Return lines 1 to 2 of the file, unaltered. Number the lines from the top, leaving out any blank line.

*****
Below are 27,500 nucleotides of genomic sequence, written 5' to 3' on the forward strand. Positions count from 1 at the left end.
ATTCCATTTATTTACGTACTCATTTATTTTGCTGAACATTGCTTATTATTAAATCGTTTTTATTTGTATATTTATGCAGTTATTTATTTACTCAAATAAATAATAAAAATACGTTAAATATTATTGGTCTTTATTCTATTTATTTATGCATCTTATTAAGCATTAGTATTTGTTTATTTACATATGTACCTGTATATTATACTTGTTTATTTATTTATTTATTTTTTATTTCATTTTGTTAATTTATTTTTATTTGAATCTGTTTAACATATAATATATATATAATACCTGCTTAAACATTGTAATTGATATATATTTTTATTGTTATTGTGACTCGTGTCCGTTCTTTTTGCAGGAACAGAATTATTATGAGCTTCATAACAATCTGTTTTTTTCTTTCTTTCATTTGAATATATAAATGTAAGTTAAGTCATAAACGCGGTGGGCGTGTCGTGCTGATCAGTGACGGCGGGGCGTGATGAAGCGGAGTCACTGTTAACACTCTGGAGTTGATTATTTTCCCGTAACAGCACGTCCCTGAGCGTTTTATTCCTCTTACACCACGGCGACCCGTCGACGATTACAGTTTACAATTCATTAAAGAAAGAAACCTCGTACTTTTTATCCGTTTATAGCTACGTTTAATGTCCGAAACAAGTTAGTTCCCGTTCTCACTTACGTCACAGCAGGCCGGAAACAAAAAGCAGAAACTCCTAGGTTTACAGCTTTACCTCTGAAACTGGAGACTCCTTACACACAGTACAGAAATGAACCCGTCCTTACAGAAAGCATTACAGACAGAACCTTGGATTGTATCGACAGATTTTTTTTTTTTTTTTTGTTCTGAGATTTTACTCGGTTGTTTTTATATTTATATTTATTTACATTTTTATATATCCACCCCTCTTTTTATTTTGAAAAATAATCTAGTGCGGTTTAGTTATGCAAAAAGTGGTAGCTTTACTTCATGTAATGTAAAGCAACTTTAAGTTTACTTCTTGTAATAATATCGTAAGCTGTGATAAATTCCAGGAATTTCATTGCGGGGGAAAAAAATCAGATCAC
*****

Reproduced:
Below are 27,500 nucleotides of genomic sequence, written 5' to 3' on the forward strand. Positions count from 1 at the left end.
ATTCCATTTATTTACGTACTCATTTATTTTGCTGAACATTGCTTATTATTAAATCGTTTTTATTTGTATATTTATGCAGTTATTTATTTACTCAAATAAATAATAAAAATACGTTAAATATTATTGGTCTTTATTCTATTTATTTATGCATCTTATTAAGCATTAGTATTTGTTTATTTACATATGTACCTGTATATTATACTTGTTTATTTATTTATTTATTTTTTATTTCATTTTGTTAATTTATTTTTATTTGAATCTGTTTAACATATAATATATATATAATACCTGCTTAAACATTGTAATTGATATATATTTTTATTGTTATTGTGACTCGTGTCCGTTCTTTTTGCAGGAACAGAATTATTATGAGCTTCATAACAATCTGTTTTTTTCTTTCTTTCATTTGAATATATAAATGTAAGTTAAGTCATAAACGCGGTGGGCGTGTCGTGCTGATCAGTGACGGCGGGGCGTGATGAAGCGGAGTCACTGTTAACACTCTGGAGTTGATTATTTTCCCGTAACAGCACGTCCCTGAGCGTTTTATTCCTCTTACACCACGGCGACCCGTCGACGATTACAGTTTACAATTCATTAAAGAAAGAAACCTCGTACTTTTTATCCGTTTATAGCTACGTTTAATGTCCGAAACAAGTTAGTTCCCGTTCTCACTTACGTCACAGCAGGCCGGAAACAAAAAGCAGAAACTCCTAGGTTTACAGCTTTACCTCTGAAACTGGAGACTCCTTACACACAGTACAGAAATGAACCCGTCCTTACAGAAAGCATTACAGACAGAACCTTGGATTGTATCGACAGATTTTTTTTTTTTTTTTTGTTCTGAGATTTTACTCGGTTGTTTTTATATTTATATTTATTTACATTTTTATATATCCACCCCTCTTTTTATTTTGAAAAATAATCTAGTGCGGTTTAGTTATGCAAAAAGTGGTAGCTTTACTTCATGTAATGTAAAGCAACTTTAAGTTTACTTCTTGTAATAATATCGTAAGCTGTGATAAATTCCAGGAATTTCATTGCGGGGGAAAAAAATCAGATCAC